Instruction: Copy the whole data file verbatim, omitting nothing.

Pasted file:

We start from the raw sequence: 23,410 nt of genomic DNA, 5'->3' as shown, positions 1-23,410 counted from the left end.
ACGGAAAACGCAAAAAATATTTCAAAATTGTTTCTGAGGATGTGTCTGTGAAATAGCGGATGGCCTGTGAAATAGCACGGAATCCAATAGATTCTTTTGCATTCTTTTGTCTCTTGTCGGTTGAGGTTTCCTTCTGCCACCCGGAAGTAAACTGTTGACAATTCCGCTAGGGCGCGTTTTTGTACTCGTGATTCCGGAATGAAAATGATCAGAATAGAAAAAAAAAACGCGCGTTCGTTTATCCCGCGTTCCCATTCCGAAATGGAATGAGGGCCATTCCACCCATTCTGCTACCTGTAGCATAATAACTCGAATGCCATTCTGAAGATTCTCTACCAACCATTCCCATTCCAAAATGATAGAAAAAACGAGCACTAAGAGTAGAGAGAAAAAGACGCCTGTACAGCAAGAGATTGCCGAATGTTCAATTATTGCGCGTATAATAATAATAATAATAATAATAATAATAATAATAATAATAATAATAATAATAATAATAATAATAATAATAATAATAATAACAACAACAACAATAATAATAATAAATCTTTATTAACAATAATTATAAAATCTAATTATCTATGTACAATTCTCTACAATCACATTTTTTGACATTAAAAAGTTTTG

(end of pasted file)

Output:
We start from the raw sequence: 23,410 nt of genomic DNA, 5'->3' as shown, positions 1-23,410 counted from the left end.
ACGGAAAACGCAAAAAATATTTCAAAATTGTTTCTGAGGATGTGTCTGTGAAATAGCGGATGGCCTGTGAAATAGCACGGAATCCAATAGATTCTTTTGCATTCTTTTGTCTCTTGTCGGTTGAGGTTTCCTTCTGCCACCCGGAAGTAAACTGTTGACAATTCCGCTAGGGCGCGTTTTTGTACTCGTGATTCCGGAATGAAAATGATCAGAATAGAAAAAAAAAACGCGCGTTCGTTTATCCCGCGTTCCCATTCCGAAATGGAATGAGGGCCATTCCACCCATTCTGCTACCTGTAGCATAATAACTCGAATGCCATTCTGAAGATTCTCTACCAACCATTCCCATTCCAAAATGATAGAAAAAACGAGCACTAAGAGTAGAGAGAAAAAGACGCCTGTACAGCAAGAGATTGCCGAATGTTCAATTATTGCGCGTATAATAATAATAATAATAATAATAATAATAATAATAATAATAATAATAATAATAATAATAATAATAATAATAATAATAATAACAACAACAACAATAATAATAATAAATCTTTATTAACAATAATTATAAAATCTAATTATCTATGTACAATTCTCTACAATCACATTTTTTGACATTAAAAAGTTTTG